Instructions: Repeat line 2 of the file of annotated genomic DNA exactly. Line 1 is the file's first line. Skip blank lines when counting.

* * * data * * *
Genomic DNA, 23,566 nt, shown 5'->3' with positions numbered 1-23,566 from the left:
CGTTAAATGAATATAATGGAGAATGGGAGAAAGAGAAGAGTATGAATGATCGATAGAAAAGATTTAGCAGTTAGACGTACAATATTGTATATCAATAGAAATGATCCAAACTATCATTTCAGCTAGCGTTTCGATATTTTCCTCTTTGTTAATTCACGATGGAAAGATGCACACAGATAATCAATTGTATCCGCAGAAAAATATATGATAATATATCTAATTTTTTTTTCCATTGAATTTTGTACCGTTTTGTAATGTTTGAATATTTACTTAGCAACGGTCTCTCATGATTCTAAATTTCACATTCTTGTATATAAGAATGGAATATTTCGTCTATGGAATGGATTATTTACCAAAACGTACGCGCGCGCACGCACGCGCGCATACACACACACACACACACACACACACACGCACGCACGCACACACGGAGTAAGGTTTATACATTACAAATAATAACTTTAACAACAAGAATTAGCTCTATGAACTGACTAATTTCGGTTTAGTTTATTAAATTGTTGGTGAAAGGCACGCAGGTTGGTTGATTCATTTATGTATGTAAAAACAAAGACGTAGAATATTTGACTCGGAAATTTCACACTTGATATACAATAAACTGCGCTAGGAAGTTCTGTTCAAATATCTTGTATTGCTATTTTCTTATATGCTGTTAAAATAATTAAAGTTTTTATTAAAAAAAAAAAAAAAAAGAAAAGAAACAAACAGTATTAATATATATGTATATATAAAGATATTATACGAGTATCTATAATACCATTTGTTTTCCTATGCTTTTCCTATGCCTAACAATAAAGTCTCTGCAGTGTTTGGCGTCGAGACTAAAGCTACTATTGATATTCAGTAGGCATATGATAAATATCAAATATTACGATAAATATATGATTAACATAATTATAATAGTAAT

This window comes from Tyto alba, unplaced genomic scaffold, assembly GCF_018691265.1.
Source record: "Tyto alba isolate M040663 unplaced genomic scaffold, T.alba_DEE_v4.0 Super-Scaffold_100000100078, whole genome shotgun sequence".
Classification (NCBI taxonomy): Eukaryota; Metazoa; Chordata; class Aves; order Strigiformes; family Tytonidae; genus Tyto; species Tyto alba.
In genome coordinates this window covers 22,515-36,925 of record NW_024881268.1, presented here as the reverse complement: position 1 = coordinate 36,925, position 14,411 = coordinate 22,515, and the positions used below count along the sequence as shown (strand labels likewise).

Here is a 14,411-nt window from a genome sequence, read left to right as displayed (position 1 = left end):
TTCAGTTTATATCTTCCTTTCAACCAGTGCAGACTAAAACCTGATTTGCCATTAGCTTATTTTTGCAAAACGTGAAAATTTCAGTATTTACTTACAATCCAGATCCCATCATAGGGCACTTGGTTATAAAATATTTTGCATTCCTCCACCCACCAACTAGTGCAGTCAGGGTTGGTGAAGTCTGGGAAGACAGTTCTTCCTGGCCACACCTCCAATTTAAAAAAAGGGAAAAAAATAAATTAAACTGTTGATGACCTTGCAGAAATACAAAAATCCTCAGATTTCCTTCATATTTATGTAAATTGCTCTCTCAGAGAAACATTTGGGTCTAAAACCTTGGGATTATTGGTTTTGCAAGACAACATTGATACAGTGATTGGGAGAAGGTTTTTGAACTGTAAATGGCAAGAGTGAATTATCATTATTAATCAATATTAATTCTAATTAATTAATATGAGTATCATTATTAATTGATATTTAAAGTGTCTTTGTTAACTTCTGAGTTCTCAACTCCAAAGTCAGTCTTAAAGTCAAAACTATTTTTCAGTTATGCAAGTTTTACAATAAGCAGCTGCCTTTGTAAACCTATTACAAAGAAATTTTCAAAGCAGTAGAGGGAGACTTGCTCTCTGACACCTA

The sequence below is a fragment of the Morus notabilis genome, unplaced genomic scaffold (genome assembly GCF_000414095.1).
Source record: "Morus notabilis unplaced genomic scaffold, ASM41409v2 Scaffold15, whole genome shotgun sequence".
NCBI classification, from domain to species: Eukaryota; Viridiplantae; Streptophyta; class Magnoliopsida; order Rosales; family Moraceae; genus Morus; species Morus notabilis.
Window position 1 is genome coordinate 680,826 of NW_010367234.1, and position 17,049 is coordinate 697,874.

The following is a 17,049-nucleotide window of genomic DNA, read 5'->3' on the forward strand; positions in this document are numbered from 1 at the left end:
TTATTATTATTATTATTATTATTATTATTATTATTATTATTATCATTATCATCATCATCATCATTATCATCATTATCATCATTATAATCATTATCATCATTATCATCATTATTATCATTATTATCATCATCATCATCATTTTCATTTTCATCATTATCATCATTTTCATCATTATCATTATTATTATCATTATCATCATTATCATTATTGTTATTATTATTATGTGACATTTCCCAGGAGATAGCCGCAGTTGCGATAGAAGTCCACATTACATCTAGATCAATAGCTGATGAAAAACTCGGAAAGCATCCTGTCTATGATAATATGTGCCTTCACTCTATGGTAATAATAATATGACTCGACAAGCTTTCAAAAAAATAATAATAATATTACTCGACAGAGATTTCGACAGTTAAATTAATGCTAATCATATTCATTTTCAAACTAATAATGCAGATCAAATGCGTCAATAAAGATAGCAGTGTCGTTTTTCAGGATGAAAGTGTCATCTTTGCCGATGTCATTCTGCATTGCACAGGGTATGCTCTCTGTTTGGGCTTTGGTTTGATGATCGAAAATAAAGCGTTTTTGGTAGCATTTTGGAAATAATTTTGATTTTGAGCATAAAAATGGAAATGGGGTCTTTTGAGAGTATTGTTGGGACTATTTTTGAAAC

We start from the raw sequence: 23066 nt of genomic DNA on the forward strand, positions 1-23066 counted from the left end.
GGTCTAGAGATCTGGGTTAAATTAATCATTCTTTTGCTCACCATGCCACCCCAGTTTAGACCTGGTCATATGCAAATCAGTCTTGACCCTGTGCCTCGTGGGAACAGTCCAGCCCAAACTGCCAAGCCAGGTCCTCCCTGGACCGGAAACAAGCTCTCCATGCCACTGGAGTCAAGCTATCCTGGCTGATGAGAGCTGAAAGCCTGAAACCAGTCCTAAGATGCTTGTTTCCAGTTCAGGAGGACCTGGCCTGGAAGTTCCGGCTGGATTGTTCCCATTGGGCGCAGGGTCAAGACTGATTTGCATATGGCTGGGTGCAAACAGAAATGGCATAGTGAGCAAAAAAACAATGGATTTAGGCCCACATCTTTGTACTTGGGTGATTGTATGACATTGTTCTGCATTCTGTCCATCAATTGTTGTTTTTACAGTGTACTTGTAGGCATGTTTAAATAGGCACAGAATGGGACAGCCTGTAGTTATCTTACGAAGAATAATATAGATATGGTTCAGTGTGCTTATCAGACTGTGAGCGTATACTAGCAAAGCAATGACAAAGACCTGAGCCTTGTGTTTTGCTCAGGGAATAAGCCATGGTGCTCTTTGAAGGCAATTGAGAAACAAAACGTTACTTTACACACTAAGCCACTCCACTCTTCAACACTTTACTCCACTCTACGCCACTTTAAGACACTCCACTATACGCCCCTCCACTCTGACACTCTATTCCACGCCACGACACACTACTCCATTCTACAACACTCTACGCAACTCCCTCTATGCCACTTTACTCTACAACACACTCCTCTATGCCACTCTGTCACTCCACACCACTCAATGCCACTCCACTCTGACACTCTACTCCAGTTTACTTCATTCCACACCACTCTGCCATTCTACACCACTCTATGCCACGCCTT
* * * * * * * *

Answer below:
CGTTAAATGAATATAATGGAGAATGGGAGAAAGAGAAGAGTATGAATGATCGATAGAAAAGATTTAGCAGTTAGACGTACAATATTGTATATCAATAGAAATGATCCAAACTATCATTTCAGCTAGCGTTTCGATATTTTCCTCTTTGTTAATTCACGATGGAAAGATGCACACAGATAATCAATTGTATCCGCAGAAAAATATATGATAATATATCTAATTTTTTTTTCCATTGAATTTTGTACCGTTTTGTAATGTTTGAATATTTACTTAGCAACGGTCTCTCATGATTCTAAATTTCACATTCTTGTATATAAGAATGGAATATTTCGTCTATGGAATGGATTATTTACCAAAACGTACGCGCGCGCACGCACGCGCGCATACACACACACACACACACACACACACACGCACGCACGCACACACGGAGTAAGGTTTATACATTACAAATAATAACTTTAACAACAAGAATTAGCTCTATGAACTGACTAATTTCGGTTTAGTTTATTAAATTGTTGGTGAAAGGCACGCAGGTTGGTTGATTCATTTATGTATGTAAAAACAAAGACGTAGAATATTTGACTCGGAAATTTCACACTTGATATACAATAAACTGCGCTAGGAAGTTCTGTTCAAATATCTTGTATTGCTATTTTCTTATATGCTGTTAAAATAATTAAAGTTTTTATTAAAAAAAAAAAAAAAAAGAAAAGAAACAAACAGTATTAATATATATGTATATATAAAGATATTATACGAGTATCTATAATACCATTTGTTTTCCTATGCTTTTCCTATGCCTAACAATAAAGTCTCTGCAGTGTTTGGCGTCGAGACTAAAGCTACTATTGATATTCAGTAGGCATATGATAAATATCAAATATTACGATAAATATATGATTAACATAATTATAATAGTAAT